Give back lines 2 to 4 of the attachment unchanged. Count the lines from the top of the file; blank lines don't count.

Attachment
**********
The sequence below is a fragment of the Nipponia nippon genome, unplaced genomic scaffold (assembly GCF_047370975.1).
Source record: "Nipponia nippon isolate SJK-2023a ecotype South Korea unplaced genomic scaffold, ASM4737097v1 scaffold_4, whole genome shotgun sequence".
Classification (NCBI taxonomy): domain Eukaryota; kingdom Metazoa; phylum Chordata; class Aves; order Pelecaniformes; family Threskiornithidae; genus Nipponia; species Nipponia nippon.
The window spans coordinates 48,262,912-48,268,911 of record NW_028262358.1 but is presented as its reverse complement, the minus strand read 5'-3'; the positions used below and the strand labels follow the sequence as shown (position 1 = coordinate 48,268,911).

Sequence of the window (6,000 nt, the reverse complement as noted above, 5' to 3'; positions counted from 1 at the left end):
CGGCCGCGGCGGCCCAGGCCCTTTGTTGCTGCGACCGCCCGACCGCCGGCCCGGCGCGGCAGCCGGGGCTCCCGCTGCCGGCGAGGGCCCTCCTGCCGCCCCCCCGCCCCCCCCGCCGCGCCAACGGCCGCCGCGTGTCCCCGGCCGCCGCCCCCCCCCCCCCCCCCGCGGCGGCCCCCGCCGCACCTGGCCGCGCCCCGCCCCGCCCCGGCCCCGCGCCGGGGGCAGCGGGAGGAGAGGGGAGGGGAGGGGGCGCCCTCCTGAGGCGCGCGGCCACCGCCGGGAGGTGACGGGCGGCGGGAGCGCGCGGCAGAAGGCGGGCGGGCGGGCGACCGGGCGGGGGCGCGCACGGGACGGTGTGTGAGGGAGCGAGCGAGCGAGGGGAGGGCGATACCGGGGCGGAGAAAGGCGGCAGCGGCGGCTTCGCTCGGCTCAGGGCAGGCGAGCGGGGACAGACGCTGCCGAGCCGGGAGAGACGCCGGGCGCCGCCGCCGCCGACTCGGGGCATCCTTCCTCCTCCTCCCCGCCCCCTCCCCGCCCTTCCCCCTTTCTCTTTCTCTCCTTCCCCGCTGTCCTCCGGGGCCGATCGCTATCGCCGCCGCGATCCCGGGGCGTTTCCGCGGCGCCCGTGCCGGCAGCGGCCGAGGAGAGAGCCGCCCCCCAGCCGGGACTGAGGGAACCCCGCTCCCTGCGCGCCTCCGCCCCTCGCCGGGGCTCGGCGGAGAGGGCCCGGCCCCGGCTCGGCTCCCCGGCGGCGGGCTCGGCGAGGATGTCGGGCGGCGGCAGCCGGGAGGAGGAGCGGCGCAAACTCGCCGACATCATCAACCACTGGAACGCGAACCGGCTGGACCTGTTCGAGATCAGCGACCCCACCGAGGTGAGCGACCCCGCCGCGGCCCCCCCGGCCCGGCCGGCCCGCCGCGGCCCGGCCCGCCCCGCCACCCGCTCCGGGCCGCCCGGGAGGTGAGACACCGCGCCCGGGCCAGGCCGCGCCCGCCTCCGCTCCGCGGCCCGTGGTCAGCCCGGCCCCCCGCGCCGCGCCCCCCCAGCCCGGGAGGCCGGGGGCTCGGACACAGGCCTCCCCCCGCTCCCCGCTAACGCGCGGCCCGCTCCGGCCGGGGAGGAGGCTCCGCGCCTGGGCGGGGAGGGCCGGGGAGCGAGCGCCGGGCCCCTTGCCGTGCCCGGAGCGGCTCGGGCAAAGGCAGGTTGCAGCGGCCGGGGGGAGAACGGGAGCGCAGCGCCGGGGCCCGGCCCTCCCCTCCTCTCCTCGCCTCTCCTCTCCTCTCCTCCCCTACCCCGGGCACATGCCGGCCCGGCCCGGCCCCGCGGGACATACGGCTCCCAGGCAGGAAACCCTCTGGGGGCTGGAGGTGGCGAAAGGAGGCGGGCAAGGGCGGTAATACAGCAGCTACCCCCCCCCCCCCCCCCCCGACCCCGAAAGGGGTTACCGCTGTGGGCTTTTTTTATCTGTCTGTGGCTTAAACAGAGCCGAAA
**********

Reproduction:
Source record: "Nipponia nippon isolate SJK-2023a ecotype South Korea unplaced genomic scaffold, ASM4737097v1 scaffold_4, whole genome shotgun sequence".
Classification (NCBI taxonomy): domain Eukaryota; kingdom Metazoa; phylum Chordata; class Aves; order Pelecaniformes; family Threskiornithidae; genus Nipponia; species Nipponia nippon.
The window spans coordinates 48,262,912-48,268,911 of record NW_028262358.1 but is presented as its reverse complement, the minus strand read 5'-3'; the positions used below and the strand labels follow the sequence as shown (position 1 = coordinate 48,268,911).